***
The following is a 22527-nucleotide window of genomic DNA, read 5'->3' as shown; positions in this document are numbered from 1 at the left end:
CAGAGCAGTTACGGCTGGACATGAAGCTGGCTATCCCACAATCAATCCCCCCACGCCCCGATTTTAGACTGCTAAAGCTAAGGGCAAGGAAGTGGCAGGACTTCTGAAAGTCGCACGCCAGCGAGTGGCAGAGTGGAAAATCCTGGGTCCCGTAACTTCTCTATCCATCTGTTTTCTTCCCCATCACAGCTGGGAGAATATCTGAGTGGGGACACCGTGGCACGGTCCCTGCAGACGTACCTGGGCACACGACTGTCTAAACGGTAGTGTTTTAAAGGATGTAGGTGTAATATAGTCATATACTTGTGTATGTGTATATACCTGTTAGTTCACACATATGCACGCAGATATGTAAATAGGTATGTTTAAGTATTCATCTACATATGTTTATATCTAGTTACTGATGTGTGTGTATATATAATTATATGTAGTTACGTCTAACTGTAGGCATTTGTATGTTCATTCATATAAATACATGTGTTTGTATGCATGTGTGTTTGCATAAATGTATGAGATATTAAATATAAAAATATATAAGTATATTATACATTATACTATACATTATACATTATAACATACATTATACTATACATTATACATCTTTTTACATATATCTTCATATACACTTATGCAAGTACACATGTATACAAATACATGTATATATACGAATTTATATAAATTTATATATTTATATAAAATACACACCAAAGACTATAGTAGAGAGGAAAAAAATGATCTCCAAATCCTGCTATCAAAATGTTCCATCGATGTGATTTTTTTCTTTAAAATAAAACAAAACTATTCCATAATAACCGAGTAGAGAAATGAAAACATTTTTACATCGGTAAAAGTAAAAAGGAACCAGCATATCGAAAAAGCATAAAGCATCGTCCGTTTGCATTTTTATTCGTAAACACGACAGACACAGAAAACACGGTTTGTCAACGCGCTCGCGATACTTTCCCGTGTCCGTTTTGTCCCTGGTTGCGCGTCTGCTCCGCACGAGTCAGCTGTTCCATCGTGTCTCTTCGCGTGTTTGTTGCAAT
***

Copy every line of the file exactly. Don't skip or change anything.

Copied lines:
The following is a 22527-nucleotide window of genomic DNA, read 5'->3' as shown; positions in this document are numbered from 1 at the left end:
CAGAGCAGTTACGGCTGGACATGAAGCTGGCTATCCCACAATCAATCCCCCCACGCCCCGATTTTAGACTGCTAAAGCTAAGGGCAAGGAAGTGGCAGGACTTCTGAAAGTCGCACGCCAGCGAGTGGCAGAGTGGAAAATCCTGGGTCCCGTAACTTCTCTATCCATCTGTTTTCTTCCCCATCACAGCTGGGAGAATATCTGAGTGGGGACACCGTGGCACGGTCCCTGCAGACGTACCTGGGCACACGACTGTCTAAACGGTAGTGTTTTAAAGGATGTAGGTGTAATATAGTCATATACTTGTGTATGTGTATATACCTGTTAGTTCACACATATGCACGCAGATATGTAAATAGGTATGTTTAAGTATTCATCTACATATGTTTATATCTAGTTACTGATGTGTGTGTATATATAATTATATGTAGTTACGTCTAACTGTAGGCATTTGTATGTTCATTCATATAAATACATGTGTTTGTATGCATGTGTGTTTGCATAAATGTATGAGATATTAAATATAAAAATATATAAGTATATTATACATTATACTATACATTATACATTATAACATACATTATACTATACATTATACATCTTTTTACATATATCTTCATATACACTTATGCAAGTACACATGTATACAAATACATGTATATATACGAATTTATATAAATTTATATATTTATATAAAATACACACCAAAGACTATAGTAGAGAGGAAAAAAATGATCTCCAAATCCTGCTATCAAAATGTTCCATCGATGTGATTTTTTTCTTTAAAATAAAACAAAACTATTCCATAATAACCGAGTAGAGAAATGAAAACATTTTTACATCGGTAAAAGTAAAAAGGAACCAGCATATCGAAAAAGCATAAAGCATCGTCCGTTTGCATTTTTATTCGTAAACACGACAGACACAGAAAACACGGTTTGTCAACGCGCTCGCGATACTTTCCCGTGTCCGTTTTGTCCCTGGTTGCGCGTCTGCTCCGCACGAGTCAGCTGTTCCATCGTGTCTCTTCGCGTGTTTGTTGCAAT